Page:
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Tasting Notes

With layers of spicy gingersnap crumbs piled over layers of earthy celery root and sweet apples, this slow-baked side dish is Michael Mina's lesson in layered flavors.

The celery root’s anise and floral notes echo the herbaceous, honeyed flavor of the perfectly poached apples. As the savory gratin bakes, the layers of flavors meld together. Overall, this is a rich and mellow dish – perfect for a chilly fall day – but the gingersnaps give it an unexpected kick.

Tips & Techniques

  1. Keep it cool. Use chilled, unsalted butter to dab the celery root and apple layers. Warm or room temperature butter will separate and become greasy during the cooking process. By using unsalted butter when you cook or bake, you are able to control the amount of salt in the finished dish.
  2. Use your knife skills. The celery root and apples must be cut into neat, evenly sized slices to promote even cooking. Otherwise, the thick slices will end up undercooked while the thin slices will be overcooked and mushy.
  3. Pile high. Layer your ingredients high above the rim of the dish before you put it in the oven. During the 45-minute cooking time, water will evaporate from the celery root and apples, causing the gratin to bake down. When baking is complete, it will be well below the rim of the dish. With this simple technique, you get concentrated flavors without extended hands-on cooking time.


These tools are the ones we find especially helpful when making this dish.

  1. Mandolin. Instead of cutting through food with a knife, a mandolin works by running a piece of food along an inclined plane and into a blade. This isn’t quite as dangerous as it sounds, as the food is held in a carrier to protect your fingers. This hand-operated device makes quick work of slicing the celery root into precise and uniform pieces.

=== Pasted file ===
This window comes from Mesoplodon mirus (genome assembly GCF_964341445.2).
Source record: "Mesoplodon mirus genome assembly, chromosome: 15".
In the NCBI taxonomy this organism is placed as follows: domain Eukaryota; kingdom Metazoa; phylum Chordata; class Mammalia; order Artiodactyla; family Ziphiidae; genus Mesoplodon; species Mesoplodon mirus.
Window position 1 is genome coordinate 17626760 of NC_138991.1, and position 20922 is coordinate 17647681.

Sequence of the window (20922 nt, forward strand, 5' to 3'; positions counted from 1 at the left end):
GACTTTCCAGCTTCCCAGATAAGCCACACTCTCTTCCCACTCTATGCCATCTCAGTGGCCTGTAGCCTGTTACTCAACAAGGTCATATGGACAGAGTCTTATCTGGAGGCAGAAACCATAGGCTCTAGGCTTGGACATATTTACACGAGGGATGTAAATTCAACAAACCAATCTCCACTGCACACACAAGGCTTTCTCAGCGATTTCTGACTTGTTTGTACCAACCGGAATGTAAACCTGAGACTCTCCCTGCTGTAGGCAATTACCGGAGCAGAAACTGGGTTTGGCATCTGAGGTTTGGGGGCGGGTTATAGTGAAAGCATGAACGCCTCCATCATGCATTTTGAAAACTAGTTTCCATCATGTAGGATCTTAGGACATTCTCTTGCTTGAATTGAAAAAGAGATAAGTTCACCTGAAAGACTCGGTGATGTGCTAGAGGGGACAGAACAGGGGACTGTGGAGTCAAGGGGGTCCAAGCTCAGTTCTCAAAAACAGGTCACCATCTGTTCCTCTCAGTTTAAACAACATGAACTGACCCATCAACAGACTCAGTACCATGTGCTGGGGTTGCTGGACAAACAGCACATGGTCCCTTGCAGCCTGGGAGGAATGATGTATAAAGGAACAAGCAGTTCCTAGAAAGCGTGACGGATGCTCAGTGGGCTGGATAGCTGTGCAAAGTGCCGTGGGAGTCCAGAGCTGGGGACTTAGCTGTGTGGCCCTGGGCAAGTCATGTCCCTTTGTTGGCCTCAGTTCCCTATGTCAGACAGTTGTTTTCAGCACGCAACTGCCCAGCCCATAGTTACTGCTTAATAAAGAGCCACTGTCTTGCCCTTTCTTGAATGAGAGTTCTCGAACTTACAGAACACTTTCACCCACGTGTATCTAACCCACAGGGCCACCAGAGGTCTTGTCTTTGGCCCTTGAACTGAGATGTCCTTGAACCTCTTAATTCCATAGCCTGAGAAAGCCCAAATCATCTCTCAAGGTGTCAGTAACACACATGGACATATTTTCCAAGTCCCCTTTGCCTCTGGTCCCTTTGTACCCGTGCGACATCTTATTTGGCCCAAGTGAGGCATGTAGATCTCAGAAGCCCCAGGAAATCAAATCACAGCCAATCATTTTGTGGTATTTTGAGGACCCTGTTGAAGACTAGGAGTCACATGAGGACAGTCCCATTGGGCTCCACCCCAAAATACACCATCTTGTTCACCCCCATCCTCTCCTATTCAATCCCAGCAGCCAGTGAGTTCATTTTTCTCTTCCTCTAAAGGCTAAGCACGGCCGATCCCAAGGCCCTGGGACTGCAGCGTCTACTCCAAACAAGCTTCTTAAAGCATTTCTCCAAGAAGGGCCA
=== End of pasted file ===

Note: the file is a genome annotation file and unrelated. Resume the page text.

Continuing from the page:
2. Cocotte. This round, oval or circular-shaped casserole dish comes with a tight-fitting lid and often has two handles on the side for easy removal from a hot oven. It can be large or sized for individual servings. As cute as this word sounds, don’t go calling anybody your “little cocotte” – in France, “cocotte” could refer to either a casserole or a prostitute!

The list below includes all the equipment you’ll want to make this dish.

4 cocottes (circular-shaped casserole dish), (3.75 inches x 2 inches)
Cutting board

Cake tester

  • 4 poached apples (see Poached Apples & Glaze recipe)
  • 4 small celery roots, peeled
  • 6 tablespoons cold butter, cut into tiny pieces
  • Salt and pepper
  • 2 cups crushed gingersnaps
  • Additional butter for greasing the pans
  • Reserved glaze from apple poaching

Serves: 4

Total time: 50 minutes

Active time: 10 minutes

  1. Preheat the oven to 275°F. Butter the inside of 4 individual gratin casserole dishes or 1 ten-inch baking dish with a pastry brush.
  2. Cut the ends off the apples, cut into quarters and remove core. Slice crosswise into ¼ inch slices with a sharp knife.
  3. Slice celery root into ⅛ inch slices using a mandolin. If you don’t have a mandolin, a knife will work. Be careful not to slice thicker than ⅛ inch or the pieces will take longer to cook.
  4. Crush gingersnaps by placing in a plastic bag and rolling over with a rolling pin.
  5. Place slices of the poached apple to cover the bottom of the dish and spread out the pieces fanned out (it does not need to be in a tight fan). Follow with a layer of celery root slices, shingling and layering in the same way. Repeat twice. After the third layer of each, season lightly with salt and pepper, dot with butter, sprinkle with gingersnap crumbs and drizzle with a tiny bit of apple glaze.
  6. Continue layering, seasoning and adding butter and gingersnap crumbs after every third layer of the apple and celery root. The layers should come up slightly higher than the top of the dish.
  7. Finish with salt and pepper, butter and gingersnap crumbs.
  8. Cover the top with a lid, or tinfoil if you do not have a lid, and place on a baking sheet.
  9. Bake in the oven approximately 30 to 45 minutes or until the apple and celery root has cooked down to ½ an inch below the top of the dish and a golden brown crust has formed. Test for doneness using a cake tester to probe for a lack of resistance from the celery root.
  10. Let cool for at least 5 minutes before tasting.
  11. Glaze with reduced apple poaching liquid immediately before serving.

Here is a great way to turn this dish into a meal

Grilled chicken apple sausage with celery root gratin & endive salad

This apple and celery root gratin is the perfect side to grilled chicken apple sausage and an endive salad.